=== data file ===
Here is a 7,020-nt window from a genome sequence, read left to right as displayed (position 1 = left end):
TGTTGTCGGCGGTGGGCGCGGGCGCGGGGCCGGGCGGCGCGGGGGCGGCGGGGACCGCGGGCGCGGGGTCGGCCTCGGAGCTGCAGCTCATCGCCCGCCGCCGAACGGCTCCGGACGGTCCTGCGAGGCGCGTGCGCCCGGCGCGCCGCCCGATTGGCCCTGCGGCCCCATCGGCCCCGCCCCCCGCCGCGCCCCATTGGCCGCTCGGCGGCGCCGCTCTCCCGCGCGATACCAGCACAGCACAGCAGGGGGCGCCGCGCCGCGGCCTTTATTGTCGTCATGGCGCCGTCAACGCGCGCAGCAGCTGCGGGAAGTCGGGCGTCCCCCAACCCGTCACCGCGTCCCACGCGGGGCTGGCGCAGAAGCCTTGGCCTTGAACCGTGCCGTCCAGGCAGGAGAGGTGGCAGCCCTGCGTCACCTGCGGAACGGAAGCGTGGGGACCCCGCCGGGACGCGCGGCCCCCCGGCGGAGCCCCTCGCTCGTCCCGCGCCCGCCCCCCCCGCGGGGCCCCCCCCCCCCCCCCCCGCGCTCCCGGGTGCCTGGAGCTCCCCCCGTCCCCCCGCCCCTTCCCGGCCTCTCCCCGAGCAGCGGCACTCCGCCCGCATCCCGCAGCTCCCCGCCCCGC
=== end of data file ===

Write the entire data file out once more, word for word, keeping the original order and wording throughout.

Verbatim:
Here is a 7,020-nt window from a genome sequence, read left to right as displayed (position 1 = left end):
TGTTGTCGGCGGTGGGCGCGGGCGCGGGGCCGGGCGGCGCGGGGGCGGCGGGGACCGCGGGCGCGGGGTCGGCCTCGGAGCTGCAGCTCATCGCCCGCCGCCGAACGGCTCCGGACGGTCCTGCGAGGCGCGTGCGCCCGGCGCGCCGCCCGATTGGCCCTGCGGCCCCATCGGCCCCGCCCCCCGCCGCGCCCCATTGGCCGCTCGGCGGCGCCGCTCTCCCGCGCGATACCAGCACAGCACAGCAGGGGGCGCCGCGCCGCGGCCTTTATTGTCGTCATGGCGCCGTCAACGCGCGCAGCAGCTGCGGGAAGTCGGGCGTCCCCCAACCCGTCACCGCGTCCCACGCGGGGCTGGCGCAGAAGCCTTGGCCTTGAACCGTGCCGTCCAGGCAGGAGAGGTGGCAGCCCTGCGTCACCTGCGGAACGGAAGCGTGGGGACCCCGCCGGGACGCGCGGCCCCCCGGCGGAGCCCCTCGCTCGTCCCGCGCCCGCCCCCCCCGCGGGGCCCCCCCCCCCCCCCCCCGCGCTCCCGGGTGCCTGGAGCTCCCCCCGTCCCCCCGCCCCTTCCCGGCCTCTCCCCGAGCAGCGGCACTCCGCCCGCATCCCGCAGCTCCCCGCCCCGC